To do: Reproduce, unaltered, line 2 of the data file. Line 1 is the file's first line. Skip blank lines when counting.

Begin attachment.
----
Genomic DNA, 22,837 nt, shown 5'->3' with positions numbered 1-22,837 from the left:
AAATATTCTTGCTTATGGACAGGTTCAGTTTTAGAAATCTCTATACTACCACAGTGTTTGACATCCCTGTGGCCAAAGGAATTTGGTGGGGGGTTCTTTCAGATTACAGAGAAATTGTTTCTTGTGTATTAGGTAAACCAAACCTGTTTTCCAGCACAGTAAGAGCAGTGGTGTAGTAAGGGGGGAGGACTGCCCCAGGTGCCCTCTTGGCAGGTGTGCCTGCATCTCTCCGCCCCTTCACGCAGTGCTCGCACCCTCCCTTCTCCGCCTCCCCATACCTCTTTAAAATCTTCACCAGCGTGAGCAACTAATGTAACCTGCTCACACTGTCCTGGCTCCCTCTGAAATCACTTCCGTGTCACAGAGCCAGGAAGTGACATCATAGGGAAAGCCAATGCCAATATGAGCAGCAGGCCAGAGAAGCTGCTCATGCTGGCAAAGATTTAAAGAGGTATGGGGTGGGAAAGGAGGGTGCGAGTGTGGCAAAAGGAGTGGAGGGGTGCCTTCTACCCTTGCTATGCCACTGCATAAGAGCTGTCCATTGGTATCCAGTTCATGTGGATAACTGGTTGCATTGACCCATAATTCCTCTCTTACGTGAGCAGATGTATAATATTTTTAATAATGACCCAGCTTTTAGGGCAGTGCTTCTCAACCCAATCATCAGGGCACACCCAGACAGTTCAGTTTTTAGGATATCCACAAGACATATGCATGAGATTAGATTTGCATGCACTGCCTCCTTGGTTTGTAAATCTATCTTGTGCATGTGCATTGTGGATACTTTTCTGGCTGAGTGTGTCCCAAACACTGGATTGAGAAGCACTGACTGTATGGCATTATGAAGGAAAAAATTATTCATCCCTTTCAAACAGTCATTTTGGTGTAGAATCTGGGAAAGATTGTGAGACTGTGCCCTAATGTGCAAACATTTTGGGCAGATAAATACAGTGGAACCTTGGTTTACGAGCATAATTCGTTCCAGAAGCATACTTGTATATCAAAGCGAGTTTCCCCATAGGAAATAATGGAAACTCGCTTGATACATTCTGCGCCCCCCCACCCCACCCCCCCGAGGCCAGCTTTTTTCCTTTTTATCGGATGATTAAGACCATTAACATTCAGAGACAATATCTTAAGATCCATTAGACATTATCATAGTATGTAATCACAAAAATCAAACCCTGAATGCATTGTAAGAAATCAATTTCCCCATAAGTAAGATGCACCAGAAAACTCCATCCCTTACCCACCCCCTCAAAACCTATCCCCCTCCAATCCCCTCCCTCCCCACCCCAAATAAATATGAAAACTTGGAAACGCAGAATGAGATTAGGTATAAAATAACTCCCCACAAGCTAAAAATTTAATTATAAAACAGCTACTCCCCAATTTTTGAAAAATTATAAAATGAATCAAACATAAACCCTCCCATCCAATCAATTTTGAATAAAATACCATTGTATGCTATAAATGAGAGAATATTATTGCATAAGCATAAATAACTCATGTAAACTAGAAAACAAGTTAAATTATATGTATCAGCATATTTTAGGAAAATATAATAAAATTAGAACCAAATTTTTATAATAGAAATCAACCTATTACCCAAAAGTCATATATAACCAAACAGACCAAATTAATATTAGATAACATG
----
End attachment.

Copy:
AAATATTCTTGCTTATGGACAGGTTCAGTTTTAGAAATCTCTATACTACCACAGTGTTTGACATCCCTGTGGCCAAAGGAATTTGGTGGGGGGTTCTTTCAGATTACAGAGAAATTGTTTCTTGTGTATTAGGTAAACCAAACCTGTTTTCCAGCACAGTAAGAGCAGTGGTGTAGTAAGGGGGGAGGACTGCCCCAGGTGCCCTCTTGGCAGGTGTGCCTGCATCTCTCCGCCCCTTCACGCAGTGCTCGCACCCTCCCTTCTCCGCCTCCCCATACCTCTTTAAAATCTTCACCAGCGTGAGCAACTAATGTAACCTGCTCACACTGTCCTGGCTCCCTCTGAAATCACTTCCGTGTCACAGAGCCAGGAAGTGACATCATAGGGAAAGCCAATGCCAATATGAGCAGCAGGCCAGAGAAGCTGCTCATGCTGGCAAAGATTTAAAGAGGTATGGGGTGGGAAAGGAGGGTGCGAGTGTGGCAAAAGGAGTGGAGGGGTGCCTTCTACCCTTGCTATGCCACTGCATAAGAGCTGTCCATTGGTATCCAGTTCATGTGGATAACTGGTTGCATTGACCCATAATTCCTCTCTTACGTGAGCAGATGTATAATATTTTTAATAATGACCCAGCTTTTAGGGCAGTGCTTCTCAACCCAATCATCAGGGCACACCCAGACAGTTCAGTTTTTAGGATATCCACAAGACATATGCATGAGATTAGATTTGCATGCACTGCCTCCTTGGTTTGTAAATCTATCTTGTGCATGTGCATTGTGGATACTTTTCTGGCTGAGTGTGTCCCAAACACTGGATTGAGAAGCACTGACTGTATGGCATTATGAAGGAAAAAATTATTCATCCCTTTCAAACAGTCATTTTGGTGTAGAATCTGGGAAAGATTGTGAGACTGTGCCCTAATGTGCAAACATTTTGGGCAGATAAATACAGTGGAACCTTGGTTTACGAGCATAATTCGTTCCAGAAGCATACTTGTATATCAAAGCGAGTTTCCCCATAGGAAATAATGGAAACTCGCTTGATACATTCTGCGCCCCCCCACCCCACCCCCCCGAGGCCAGCTTTTTTCCTTTTTATCGGATGATTAAGACCATTAACATTCAGAGACAATATCTTAAGATCCATTAGACATTATCATAGTATGTAATCACAAAAATCAAACCCTGAATGCATTGTAAGAAATCAATTTCCCCATAAGTAAGATGCACCAGAAAACTCCATCCCTTACCCACCCCCTCAAAACCTATCCCCCTCCAATCCCCTCCCTCCCCACCCCAAATAAATATGAAAACTTGGAAACGCAGAATGAGATTAGGTATAAAATAACTCCCCACAAGCTAAAAATTTAATTATAAAACAGCTACTCCCCAATTTTTGAAAAATTATAAAATGAATCAAACATAAACCCTCCCATCCAATCAATTTTGAATAAAATACCATTGTATGCTATAAATGAGAGAATATTATTGCATAAGCATAAATAACTCATGTAAACTAGAAAACAAGTTAAATTATATGTATCAGCATATTTTAGGAAAATATAATAAAATTAGAACCAAATTTTTATAATAGAAATCAACCTATTACCCAAAAGTCATATATAACCAAACAGACCAAATTAATATTAGATAACATG